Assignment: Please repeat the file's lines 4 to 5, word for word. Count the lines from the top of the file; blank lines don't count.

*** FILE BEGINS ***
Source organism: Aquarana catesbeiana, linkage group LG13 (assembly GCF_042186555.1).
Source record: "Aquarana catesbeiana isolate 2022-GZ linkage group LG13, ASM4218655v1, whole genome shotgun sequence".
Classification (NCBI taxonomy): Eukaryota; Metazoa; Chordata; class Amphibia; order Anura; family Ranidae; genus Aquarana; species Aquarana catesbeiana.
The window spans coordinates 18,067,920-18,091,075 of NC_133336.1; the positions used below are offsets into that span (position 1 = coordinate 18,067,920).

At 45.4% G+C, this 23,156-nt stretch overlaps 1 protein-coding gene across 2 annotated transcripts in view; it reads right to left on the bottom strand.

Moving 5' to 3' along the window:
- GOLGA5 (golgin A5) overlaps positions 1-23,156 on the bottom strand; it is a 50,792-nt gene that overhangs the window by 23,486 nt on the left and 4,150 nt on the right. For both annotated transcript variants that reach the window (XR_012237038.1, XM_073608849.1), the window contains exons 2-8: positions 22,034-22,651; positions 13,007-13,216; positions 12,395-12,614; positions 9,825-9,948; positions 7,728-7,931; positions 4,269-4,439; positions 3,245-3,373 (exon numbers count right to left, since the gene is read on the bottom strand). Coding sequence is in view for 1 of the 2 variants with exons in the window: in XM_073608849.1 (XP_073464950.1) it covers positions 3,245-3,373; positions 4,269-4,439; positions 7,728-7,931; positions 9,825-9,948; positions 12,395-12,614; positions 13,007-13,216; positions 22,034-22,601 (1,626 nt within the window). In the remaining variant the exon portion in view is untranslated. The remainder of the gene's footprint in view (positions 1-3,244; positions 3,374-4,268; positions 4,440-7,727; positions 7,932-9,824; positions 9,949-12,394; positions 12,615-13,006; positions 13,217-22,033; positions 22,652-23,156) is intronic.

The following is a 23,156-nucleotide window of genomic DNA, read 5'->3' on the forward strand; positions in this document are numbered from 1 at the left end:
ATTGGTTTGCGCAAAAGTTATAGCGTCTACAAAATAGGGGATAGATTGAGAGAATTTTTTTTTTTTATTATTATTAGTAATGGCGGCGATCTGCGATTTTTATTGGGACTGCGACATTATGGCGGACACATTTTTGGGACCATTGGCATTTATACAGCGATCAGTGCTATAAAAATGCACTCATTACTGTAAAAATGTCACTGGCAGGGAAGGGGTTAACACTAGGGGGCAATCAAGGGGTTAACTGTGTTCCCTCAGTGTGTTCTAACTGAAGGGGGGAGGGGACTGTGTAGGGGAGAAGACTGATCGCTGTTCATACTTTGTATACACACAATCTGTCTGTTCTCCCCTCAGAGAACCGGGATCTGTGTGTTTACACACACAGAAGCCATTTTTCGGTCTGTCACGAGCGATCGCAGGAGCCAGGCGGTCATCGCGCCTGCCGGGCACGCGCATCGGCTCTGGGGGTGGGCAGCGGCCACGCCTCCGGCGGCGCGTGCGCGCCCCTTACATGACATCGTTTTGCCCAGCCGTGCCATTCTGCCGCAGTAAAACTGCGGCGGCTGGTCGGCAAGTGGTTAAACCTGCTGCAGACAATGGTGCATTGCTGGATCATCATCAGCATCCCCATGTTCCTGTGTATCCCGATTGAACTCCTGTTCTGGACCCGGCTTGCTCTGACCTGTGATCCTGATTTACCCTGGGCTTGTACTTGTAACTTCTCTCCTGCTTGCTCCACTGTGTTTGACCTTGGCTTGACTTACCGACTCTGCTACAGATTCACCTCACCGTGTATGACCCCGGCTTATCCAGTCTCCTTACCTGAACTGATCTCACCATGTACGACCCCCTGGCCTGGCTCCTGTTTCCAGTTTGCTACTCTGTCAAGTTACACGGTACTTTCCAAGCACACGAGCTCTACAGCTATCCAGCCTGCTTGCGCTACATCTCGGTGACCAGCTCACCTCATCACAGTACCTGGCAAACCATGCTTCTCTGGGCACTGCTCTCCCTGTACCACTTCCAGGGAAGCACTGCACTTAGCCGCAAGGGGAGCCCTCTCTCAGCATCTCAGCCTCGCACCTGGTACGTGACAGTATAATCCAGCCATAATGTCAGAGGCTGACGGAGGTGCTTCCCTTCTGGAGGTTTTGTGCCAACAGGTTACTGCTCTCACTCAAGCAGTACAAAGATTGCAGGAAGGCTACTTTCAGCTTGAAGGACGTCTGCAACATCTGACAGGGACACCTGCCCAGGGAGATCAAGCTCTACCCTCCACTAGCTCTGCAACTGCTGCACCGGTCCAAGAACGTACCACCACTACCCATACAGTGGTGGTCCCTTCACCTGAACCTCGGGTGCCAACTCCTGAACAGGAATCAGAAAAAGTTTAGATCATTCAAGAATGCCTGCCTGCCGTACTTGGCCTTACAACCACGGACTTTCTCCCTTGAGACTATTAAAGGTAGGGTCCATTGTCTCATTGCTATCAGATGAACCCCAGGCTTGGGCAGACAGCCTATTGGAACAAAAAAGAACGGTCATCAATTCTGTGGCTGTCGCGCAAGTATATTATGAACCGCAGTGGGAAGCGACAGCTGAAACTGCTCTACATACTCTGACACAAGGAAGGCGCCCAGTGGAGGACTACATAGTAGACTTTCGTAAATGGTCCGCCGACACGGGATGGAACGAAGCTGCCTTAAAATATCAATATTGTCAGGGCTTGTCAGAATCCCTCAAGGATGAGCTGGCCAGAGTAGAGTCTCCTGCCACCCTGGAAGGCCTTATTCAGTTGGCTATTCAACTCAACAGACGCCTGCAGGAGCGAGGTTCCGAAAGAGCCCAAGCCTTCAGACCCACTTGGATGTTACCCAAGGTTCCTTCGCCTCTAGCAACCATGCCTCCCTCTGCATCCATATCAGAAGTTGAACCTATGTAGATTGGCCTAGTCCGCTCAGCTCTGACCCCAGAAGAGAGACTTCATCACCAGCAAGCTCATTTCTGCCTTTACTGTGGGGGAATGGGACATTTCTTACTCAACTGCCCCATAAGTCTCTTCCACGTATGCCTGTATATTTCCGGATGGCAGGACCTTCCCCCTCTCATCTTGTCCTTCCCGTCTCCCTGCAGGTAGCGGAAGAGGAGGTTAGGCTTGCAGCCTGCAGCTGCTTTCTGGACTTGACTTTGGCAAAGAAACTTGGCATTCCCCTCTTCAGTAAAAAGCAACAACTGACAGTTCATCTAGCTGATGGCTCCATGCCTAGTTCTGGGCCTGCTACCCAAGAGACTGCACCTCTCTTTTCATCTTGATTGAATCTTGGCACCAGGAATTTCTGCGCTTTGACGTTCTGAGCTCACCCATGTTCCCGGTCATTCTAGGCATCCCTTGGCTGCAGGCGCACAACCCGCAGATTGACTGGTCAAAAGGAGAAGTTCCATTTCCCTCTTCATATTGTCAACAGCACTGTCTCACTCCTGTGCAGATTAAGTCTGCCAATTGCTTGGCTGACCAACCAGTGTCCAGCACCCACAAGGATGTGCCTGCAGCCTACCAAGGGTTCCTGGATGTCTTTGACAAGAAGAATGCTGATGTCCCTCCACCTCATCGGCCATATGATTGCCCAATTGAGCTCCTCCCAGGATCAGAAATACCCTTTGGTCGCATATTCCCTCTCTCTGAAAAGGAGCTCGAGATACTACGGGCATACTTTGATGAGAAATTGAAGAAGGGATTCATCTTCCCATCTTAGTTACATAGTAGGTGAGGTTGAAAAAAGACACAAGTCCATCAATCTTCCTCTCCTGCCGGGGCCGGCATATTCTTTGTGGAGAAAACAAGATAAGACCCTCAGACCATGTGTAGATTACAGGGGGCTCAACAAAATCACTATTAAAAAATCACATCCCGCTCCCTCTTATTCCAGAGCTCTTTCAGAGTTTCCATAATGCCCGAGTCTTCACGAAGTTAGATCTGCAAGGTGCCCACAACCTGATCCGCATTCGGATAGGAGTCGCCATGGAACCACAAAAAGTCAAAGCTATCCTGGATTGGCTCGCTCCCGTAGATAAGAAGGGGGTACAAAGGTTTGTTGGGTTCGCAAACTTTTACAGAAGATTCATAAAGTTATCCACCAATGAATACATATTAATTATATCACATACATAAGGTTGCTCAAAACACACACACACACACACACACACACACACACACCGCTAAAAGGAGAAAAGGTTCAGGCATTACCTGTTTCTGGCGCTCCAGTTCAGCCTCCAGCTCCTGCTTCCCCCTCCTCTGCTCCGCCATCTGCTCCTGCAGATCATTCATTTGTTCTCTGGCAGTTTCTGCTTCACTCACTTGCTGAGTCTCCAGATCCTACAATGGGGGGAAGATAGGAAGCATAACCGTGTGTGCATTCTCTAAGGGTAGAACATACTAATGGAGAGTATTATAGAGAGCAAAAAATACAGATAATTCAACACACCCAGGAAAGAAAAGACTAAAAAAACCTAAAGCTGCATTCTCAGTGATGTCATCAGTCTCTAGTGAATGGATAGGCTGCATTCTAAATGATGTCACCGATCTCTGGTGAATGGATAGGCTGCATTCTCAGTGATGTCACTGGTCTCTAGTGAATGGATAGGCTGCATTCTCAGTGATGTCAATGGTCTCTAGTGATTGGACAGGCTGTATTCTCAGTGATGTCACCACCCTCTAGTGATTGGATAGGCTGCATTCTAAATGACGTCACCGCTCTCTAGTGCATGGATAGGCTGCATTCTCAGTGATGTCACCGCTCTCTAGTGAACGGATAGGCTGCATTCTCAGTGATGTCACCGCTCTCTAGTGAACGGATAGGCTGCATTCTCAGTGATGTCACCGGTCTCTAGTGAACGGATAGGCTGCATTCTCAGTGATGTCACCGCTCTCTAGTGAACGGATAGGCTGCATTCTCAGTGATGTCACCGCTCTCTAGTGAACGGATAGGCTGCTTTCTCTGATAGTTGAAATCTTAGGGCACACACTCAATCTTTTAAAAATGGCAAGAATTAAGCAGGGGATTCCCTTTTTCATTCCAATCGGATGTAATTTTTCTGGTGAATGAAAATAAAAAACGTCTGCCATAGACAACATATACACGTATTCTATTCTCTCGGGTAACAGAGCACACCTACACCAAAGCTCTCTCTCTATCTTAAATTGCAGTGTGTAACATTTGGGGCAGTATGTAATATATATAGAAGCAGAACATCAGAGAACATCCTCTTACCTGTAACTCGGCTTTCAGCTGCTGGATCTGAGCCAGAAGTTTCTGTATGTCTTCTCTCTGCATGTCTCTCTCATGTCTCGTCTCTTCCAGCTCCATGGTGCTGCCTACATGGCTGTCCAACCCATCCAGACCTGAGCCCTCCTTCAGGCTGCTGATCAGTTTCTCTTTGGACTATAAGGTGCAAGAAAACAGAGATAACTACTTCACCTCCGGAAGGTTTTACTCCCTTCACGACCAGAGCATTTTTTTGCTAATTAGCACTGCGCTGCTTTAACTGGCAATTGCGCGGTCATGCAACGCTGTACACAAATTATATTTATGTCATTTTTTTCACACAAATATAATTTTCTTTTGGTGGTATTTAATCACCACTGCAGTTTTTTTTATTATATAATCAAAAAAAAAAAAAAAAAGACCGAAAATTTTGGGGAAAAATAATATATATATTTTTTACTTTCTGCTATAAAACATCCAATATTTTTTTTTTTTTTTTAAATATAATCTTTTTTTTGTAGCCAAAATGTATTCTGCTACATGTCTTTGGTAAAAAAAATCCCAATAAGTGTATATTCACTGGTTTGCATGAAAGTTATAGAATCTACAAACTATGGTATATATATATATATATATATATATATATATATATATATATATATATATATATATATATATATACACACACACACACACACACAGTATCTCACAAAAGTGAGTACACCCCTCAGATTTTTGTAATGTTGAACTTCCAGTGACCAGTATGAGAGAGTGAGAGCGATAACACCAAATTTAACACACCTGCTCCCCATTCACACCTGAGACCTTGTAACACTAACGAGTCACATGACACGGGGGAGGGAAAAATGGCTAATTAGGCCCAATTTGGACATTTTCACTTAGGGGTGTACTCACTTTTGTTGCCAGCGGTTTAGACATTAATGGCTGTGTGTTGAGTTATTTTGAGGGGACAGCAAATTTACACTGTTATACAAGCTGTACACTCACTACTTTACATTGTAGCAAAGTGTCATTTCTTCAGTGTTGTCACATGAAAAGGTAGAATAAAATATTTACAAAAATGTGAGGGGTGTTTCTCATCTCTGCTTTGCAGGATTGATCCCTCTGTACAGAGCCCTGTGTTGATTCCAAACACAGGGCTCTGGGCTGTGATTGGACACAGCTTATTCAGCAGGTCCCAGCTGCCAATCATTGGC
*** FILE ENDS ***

The window spans coordinates 18,067,920-18,091,075 of NC_133336.1; the positions used below are offsets into that span (position 1 = coordinate 18,067,920).

At 45.4% G+C, this 23,156-nt stretch overlaps 1 protein-coding gene across 2 annotated transcripts in view; it reads right to left on the bottom strand.